FORT THOMAS, Ky. (AP) — “Heroin rush hour” has some telltale signs in northern Kentucky, like a car filled with people in their pajamas venturing to Cincinnati around 9 or 10 a.m.

That’s what police in Fort Thomas say.

The city’s police department recently launched a three-officer Heroin Interdiction Team to get heroin off the roadways, The Kentucky Enquirer reported (

Sgt. Chris Goshorn said officers have noticed addicts tend to wake up and drive north to nearby Cincinnati for their next fix around 9 or 10 a.m.

With many addicts pooling their gas money together for the trip north, a car full of people in their pajamas can tip investigators to check for an intoxicated driver at the wheel, Officer Derek Faught said.

Of course, a pajama-wearing driver isn’t a reason to pull a vehicle over. In order for officers to make a stop, Faught said police need a reason beyond heroin suspicion, such as traffic infractions or not wearing a seat belt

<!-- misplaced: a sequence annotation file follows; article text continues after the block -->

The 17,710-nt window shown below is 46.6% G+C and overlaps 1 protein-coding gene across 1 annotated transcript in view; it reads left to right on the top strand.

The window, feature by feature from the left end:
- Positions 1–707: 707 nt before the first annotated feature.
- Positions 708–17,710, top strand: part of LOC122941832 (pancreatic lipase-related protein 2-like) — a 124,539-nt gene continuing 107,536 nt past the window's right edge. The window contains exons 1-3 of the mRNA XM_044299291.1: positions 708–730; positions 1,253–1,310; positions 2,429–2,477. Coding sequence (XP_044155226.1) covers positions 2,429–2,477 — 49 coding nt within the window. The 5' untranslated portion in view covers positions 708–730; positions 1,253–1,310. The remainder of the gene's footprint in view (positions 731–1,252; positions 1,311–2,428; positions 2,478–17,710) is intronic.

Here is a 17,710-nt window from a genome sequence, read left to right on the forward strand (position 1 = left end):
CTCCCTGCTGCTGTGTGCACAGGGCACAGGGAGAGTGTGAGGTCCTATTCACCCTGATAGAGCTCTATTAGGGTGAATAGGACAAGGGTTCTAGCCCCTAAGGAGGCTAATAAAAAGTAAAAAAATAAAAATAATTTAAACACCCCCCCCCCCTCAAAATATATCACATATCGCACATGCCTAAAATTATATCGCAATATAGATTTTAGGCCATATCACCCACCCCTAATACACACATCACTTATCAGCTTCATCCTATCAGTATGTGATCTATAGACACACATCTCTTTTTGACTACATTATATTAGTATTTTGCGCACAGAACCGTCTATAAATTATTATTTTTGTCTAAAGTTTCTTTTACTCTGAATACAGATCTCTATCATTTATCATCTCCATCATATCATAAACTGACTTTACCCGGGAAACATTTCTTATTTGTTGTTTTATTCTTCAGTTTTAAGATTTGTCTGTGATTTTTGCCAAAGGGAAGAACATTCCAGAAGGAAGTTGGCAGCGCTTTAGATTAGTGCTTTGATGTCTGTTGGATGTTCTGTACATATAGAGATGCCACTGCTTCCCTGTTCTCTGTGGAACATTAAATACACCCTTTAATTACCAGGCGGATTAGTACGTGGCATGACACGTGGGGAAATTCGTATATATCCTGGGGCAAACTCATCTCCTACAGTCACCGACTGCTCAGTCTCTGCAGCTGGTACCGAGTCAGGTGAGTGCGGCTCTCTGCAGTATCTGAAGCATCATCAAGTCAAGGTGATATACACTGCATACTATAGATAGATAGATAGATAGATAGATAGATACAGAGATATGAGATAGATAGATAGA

“We’re looking for those intoxicated drivers,” he said. “We want to get them off the road.”

The anti-heroin unit has made 143 drug charges since it was launched in February in response to seeing multiple heroin-related interstate crashes, Whitford said.

The word is getting out among addicts to avoid Fort Thomas, police said, but Whitford hopes his department’s approach will spur other police agencies in the area to focus on spotting heroin-using drivers.

“Mostly, I want to see those people get help,” Hoffman said.


Information from: The Kentucky Enquirer,